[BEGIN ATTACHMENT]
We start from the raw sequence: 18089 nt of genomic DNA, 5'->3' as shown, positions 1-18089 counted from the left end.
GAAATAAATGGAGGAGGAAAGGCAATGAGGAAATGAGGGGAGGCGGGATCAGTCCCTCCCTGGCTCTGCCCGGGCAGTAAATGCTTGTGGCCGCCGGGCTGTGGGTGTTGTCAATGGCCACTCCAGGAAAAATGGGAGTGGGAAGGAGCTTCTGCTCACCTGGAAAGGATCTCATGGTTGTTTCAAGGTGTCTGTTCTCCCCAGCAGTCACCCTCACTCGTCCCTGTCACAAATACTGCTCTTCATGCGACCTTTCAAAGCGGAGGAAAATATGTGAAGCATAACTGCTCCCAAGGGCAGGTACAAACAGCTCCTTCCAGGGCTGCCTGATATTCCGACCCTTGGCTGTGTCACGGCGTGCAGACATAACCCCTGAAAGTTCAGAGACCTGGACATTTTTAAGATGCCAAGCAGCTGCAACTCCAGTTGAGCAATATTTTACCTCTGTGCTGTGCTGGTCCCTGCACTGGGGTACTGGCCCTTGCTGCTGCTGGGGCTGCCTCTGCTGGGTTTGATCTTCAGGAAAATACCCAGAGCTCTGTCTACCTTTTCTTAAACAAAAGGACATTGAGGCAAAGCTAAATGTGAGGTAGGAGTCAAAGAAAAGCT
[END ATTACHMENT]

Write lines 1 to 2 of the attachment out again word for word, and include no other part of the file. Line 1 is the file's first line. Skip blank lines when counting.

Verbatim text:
We start from the raw sequence: 18089 nt of genomic DNA, 5'->3' as shown, positions 1-18089 counted from the left end.
GAAATAAATGGAGGAGGAAAGGCAATGAGGAAATGAGGGGAGGCGGGATCAGTCCCTCCCTGGCTCTGCCCGGGCAGTAAATGCTTGTGGCCGCCGGGCTGTGGGTGTTGTCAATGGCCACTCCAGGAAAAATGGGAGTGGGAAGGAGCTTCTGCTCACCTGGAAAGGATCTCATGGTTGTTTCAAGGTGTCTGTTCTCCCCAGCAGTCACCCTCACTCGTCCCTGTCACAAATACTGCTCTTCATGCGACCTTTCAAAGCGGAGGAAAATATGTGAAGCATAACTGCTCCCAAGGGCAGGTACAAACAGCTCCTTCCAGGGCTGCCTGATATTCCGACCCTTGGCTGTGTCACGGCGTGCAGACATAACCCCTGAAAGTTCAGAGACCTGGACATTTTTAAGATGCCAAGCAGCTGCAACTCCAGTTGAGCAATATTTTACCTCTGTGCTGTGCTGGTCCCTGCACTGGGGTACTGGCCCTTGCTGCTGCTGGGGCTGCCTCTGCTGGGTTTGATCTTCAGGAAAATACCCAGAGCTCTGTCTACCTTTTCTTAAACAAAAGGACATTGAGGCAAAGCTAAATGTGAGGTAGGAGTCAAAGAAAAGCT